Time: A Perspective from Science
“The days of thinking of time as a river-evenly flowing, always advancing, are over. Time perception, just like vision, is a construction of the brain and is shockingly easy to manipulate experimentally. “ -David M. Eagleman
The classical definition of time is that it is “the indefinite continued progress of existence and events in the past, present, and future regarded as a whole” (Oxford dictionaries). Modern physics, however, tells us that time is relative. There is no fixed frame of reference in the universe, as everything is moving relative to everything else, including time. Furthermore, time and space are interconnected as spacetime and spacetime represents the 4th dimension of our universe.
According to Albert Einstein’s theories of relativity, the passage of time is directly affected by the: 1.) speed of movement, and 2.) proximity to very massive objects, such as planets. According to Einstein’s Special Theory of Relativity, a moving watch runs more slowly than a stationary watch and similarly, a fast-moving person measures time passing more slowly than a relatively stationary person. This implies that astronauts travelling at vast speeds in space will age more slowly, compared to someone on Earth. Taking this concept to an extreme example, if an astronaut travels 650 light years, at the speed of light, when he returns to Earth, he will be 10 years older than when he left. However, for people on Earth, 1000 years will have passed.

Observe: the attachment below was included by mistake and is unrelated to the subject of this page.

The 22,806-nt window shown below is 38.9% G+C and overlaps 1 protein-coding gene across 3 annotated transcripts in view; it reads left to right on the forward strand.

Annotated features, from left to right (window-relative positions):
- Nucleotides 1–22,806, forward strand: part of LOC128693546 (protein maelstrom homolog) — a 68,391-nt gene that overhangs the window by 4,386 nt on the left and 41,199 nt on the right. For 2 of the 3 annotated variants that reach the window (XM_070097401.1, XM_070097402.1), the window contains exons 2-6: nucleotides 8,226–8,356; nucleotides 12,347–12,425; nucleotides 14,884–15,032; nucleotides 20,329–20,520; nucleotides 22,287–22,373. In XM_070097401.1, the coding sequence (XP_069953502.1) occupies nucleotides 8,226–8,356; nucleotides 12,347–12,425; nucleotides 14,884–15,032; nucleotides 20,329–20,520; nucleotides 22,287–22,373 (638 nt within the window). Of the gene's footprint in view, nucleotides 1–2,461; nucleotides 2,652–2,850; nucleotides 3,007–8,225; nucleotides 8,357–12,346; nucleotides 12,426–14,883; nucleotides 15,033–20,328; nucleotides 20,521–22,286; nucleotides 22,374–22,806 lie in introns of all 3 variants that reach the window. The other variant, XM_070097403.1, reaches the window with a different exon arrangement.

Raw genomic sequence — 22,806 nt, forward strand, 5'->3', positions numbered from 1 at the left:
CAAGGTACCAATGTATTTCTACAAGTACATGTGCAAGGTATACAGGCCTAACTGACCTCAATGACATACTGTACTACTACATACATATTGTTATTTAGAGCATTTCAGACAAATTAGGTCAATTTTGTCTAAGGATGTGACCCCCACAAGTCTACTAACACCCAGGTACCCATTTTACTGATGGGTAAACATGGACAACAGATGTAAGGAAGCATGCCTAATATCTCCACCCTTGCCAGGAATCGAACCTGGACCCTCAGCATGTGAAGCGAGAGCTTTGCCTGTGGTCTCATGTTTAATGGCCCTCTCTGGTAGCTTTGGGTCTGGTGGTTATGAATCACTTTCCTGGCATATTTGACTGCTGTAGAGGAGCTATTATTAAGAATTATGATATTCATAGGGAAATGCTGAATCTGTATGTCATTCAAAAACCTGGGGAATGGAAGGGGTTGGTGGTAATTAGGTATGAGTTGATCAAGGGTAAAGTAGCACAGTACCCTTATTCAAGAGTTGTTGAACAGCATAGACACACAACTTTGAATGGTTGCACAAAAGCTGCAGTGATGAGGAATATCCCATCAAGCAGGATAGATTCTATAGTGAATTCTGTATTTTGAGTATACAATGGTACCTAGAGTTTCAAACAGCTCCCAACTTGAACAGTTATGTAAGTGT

If this is not mind-boggling enough for us to comprehend, another of Einstein’s theories, the General Theory of Relativity, predicts that clocks closer to objects of massive gravity are measured to be running more slowly. Therefore, someone on Jupiter would age more slowly than someone on Earth. This effect, called time dilation, occurs because massive objects curve the fabric of spacetime. Although Einstein’s theories, published more than 100 years ago, were solely based on his calculations and thought experiments, today our modern technology has experimentally confirmed most of his amazing predictions.